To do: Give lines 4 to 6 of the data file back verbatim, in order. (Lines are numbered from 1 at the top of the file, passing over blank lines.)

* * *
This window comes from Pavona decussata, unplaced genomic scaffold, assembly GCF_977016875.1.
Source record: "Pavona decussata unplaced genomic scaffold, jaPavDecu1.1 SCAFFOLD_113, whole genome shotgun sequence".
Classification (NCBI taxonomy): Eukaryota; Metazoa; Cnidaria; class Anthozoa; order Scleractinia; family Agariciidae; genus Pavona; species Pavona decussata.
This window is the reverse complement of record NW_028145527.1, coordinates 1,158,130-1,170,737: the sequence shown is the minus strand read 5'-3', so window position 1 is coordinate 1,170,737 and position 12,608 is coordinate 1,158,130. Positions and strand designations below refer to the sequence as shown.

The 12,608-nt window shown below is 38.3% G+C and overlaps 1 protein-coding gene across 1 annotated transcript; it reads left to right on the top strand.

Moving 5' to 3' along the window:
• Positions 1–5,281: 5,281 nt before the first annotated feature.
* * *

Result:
This window is the reverse complement of record NW_028145527.1, coordinates 1,158,130-1,170,737: the sequence shown is the minus strand read 5'-3', so window position 1 is coordinate 1,170,737 and position 12,608 is coordinate 1,158,130. Positions and strand designations below refer to the sequence as shown.

The 12,608-nt window shown below is 38.3% G+C and overlaps 1 protein-coding gene across 1 annotated transcript; it reads left to right on the top strand.

Moving 5' to 3' along the window: